I was watching an interview with Neil deGrasse Tyson on CBS Sunday morning, and at the close, he spoke of his role in the universe. He closed with this quote:
Neil deGrasse Tyson just defined for us how to be educators in the 21st century: recognize we all have questions and curiosities, then meet the people in those places of inquiry.
That phrase- a "Servant of those curiosities" came crashing in on me. Those words have stuck with me throughout the day, and as I reflected on them, I found an identity.
I strive to be a "Servant of Curiosities."
I strive to create a learner-centered environment in my classroom every day. Yes, I have content to cover and standards to meet, but I have to see my role as more than just a dispensary of facts. Our students cry out that they want to have relevant topics, things they will "use in the real world." They do not necessarily use the education buzzwords, but they want to know why they need to know the stuff we teach. It thus becomes our role as educators to find their curiosity, and be a servant of it. In order to do that, we must listen to their questions and requests. We need to hear our students to serve their curiosities.
I believe there are five questions that our students are asking that we need to really engage with to serve their curiosities. Three are coming from a very conscious level: What is that? How does it work? When does it apply? We will look at those three first.
What is That?
This is the most basic. If a student looks at content and asks what it is, curiosity is beginning. Often, the student is not asking this about the thing we have defined as the most important part of the lesson. In a lesson I did on Lincoln Douglas debate, I was trying to get them to understand it was a philosophical debate more than a policy or action debate. In the midst, I mentioned some values used and said that Lincoln Douglas is about asking questions like "is there an unselfish good deed?" A student latched onto that phrase and I had a choice: engage that curiosity and veer off course of MY plan, or put that question off until later- if we had time. I chose to engage, and what happened was a robust discussion- and debate- over the question of unselfish good deeds. Did my students eventually get the content they needed to? Yes, but they got it with a sudden understanding of how relevant it was to them because I answered their "what is that?"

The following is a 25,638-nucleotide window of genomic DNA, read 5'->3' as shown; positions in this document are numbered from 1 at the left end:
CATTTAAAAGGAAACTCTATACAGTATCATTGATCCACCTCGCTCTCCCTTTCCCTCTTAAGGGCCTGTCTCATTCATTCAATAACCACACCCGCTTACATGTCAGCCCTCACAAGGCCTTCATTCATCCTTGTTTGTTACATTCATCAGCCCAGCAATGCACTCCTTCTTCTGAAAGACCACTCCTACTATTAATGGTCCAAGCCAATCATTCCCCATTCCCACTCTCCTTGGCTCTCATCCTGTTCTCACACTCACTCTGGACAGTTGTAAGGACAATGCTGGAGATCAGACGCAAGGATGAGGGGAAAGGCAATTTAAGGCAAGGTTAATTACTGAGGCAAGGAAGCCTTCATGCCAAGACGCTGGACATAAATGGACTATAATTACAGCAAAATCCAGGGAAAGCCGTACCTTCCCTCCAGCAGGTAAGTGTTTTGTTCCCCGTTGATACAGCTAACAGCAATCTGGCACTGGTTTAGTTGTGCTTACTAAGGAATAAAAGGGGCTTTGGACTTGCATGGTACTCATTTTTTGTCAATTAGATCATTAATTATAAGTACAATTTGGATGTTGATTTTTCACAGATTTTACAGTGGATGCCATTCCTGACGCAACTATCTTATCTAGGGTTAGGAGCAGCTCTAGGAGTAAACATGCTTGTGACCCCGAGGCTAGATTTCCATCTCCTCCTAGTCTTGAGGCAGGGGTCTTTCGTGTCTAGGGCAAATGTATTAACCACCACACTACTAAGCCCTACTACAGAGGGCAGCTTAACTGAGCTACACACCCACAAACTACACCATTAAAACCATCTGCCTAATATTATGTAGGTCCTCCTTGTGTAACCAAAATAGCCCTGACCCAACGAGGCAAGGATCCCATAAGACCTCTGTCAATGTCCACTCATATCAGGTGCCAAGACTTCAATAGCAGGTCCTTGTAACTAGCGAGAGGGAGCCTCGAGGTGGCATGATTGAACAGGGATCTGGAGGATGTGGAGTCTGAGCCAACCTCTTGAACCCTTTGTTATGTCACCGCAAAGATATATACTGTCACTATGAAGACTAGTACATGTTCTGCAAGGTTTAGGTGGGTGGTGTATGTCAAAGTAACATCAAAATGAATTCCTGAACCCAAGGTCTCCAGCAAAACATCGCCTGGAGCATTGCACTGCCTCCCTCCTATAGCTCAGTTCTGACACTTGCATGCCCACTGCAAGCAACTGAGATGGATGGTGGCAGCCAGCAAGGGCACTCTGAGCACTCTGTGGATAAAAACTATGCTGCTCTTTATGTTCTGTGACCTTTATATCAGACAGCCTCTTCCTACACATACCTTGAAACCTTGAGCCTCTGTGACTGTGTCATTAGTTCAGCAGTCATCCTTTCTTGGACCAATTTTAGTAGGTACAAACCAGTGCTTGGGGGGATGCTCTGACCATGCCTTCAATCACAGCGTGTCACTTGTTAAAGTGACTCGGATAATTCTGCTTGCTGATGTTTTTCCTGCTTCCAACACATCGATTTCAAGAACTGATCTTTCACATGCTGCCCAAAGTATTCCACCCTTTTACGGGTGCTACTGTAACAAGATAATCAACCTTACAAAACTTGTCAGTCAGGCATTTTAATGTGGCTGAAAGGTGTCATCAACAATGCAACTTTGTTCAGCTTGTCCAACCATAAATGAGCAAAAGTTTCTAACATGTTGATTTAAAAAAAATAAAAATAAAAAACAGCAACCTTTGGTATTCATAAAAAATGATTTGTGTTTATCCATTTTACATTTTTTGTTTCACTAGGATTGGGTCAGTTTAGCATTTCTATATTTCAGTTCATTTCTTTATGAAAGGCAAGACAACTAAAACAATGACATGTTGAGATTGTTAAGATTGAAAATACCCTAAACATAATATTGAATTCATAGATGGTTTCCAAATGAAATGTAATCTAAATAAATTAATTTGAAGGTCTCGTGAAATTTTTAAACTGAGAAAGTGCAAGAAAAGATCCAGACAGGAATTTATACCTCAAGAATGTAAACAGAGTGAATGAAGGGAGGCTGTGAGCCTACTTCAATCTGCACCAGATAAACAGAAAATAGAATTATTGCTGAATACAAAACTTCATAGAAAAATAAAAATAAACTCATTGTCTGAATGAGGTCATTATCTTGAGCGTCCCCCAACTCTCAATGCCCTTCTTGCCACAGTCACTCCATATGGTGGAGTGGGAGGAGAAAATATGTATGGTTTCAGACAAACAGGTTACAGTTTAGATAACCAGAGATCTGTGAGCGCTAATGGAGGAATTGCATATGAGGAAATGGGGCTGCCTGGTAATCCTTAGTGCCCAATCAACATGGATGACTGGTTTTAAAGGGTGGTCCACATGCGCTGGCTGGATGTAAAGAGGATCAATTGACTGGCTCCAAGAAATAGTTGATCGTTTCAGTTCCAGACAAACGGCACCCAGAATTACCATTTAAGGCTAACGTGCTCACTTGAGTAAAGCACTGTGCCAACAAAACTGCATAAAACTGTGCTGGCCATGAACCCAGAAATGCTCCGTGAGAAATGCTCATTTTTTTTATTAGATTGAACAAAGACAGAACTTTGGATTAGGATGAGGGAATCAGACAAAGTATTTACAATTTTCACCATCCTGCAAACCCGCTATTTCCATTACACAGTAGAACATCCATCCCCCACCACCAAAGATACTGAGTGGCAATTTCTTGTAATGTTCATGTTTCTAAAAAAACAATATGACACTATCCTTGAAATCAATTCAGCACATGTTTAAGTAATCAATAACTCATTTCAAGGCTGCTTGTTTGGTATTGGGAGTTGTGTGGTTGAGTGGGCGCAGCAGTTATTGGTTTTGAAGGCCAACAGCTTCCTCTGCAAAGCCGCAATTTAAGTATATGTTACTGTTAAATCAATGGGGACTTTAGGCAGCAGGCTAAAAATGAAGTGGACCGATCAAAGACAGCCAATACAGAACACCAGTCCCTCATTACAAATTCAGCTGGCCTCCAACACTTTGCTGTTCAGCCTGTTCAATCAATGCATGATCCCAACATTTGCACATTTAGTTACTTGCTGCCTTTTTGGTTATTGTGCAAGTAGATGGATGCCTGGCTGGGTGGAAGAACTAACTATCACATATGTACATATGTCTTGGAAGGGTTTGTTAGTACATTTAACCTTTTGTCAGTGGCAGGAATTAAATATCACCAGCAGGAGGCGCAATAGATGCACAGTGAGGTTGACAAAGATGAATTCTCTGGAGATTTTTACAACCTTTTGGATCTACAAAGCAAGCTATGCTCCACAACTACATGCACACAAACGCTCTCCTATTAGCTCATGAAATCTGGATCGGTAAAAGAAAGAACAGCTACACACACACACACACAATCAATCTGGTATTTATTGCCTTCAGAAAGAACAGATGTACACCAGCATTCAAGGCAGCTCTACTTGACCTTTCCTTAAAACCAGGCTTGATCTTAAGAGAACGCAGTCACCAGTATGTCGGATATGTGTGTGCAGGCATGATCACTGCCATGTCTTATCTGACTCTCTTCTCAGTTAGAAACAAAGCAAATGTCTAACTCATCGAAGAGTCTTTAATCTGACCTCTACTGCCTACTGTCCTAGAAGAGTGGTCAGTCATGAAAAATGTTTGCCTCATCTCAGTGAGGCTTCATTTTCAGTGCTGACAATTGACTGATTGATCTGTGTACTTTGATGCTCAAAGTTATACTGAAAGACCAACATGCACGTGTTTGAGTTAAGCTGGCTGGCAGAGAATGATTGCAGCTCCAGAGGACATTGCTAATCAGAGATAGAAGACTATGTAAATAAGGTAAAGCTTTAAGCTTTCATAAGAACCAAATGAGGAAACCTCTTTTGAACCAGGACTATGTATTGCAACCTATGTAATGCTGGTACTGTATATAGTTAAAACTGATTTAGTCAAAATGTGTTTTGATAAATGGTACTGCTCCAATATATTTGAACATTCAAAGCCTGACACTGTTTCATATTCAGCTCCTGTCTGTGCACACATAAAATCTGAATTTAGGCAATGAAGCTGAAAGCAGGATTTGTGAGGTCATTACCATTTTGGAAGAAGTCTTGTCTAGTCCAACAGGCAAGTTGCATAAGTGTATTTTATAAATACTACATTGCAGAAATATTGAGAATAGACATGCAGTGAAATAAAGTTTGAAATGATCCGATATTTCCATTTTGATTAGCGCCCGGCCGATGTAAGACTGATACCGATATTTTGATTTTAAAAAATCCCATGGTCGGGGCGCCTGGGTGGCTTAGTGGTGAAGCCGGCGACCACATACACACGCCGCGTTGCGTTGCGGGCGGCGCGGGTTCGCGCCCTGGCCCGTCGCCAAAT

How Does It Work?
Once students know what it is, they want to know how it works. That discussion about good deeds turned into a question of how a good deed could be unselfish- and what values a person could hold that would make them even care if a good deed was done for selfish or unselfish motives. They talked of truth, morality, justice, equality- all Lincoln Douglas values I intended to teach anyway- as how motivation to do good worked. In the process, I took chances to interject how that argument or this argument would work in an actual debate.
When Does It Apply?
As I was serving the curiosity of my students by letting them have this informal debate, they began to see the need for organized strategy in debate. I explained that while people will never sit down to a formal Lincoln Douglas debate outside of a competition, the value of organized and researched debate was a critical skill for any communication. Sometimes, in order to identify how content is relevant, we need to find the thing they are curious about in our lesson- even if it seems inconsequential at first- and work to build a bridge from that curiosity to the standard we need to meet.
The unconscious questions are driving these spoken questions. Students will verbally ask the What, How and When, but behind them are these two questions that are key to a student's personal growth. They are definitely in the back of the mind of the students I serve in high school, and you can see them in they way they connect or disconnect with the content. Those questions are: Why do I believe what I believe? and Who am I?
Why Do I Believe What I Believe?
I teach teens who are in the midst of making up their minds about why they should go to college, why they should vote and why they should vote that way, why they should or should not believe in religion, and perhaps most importantly- why do they believe they will be successful- or a failure- in life?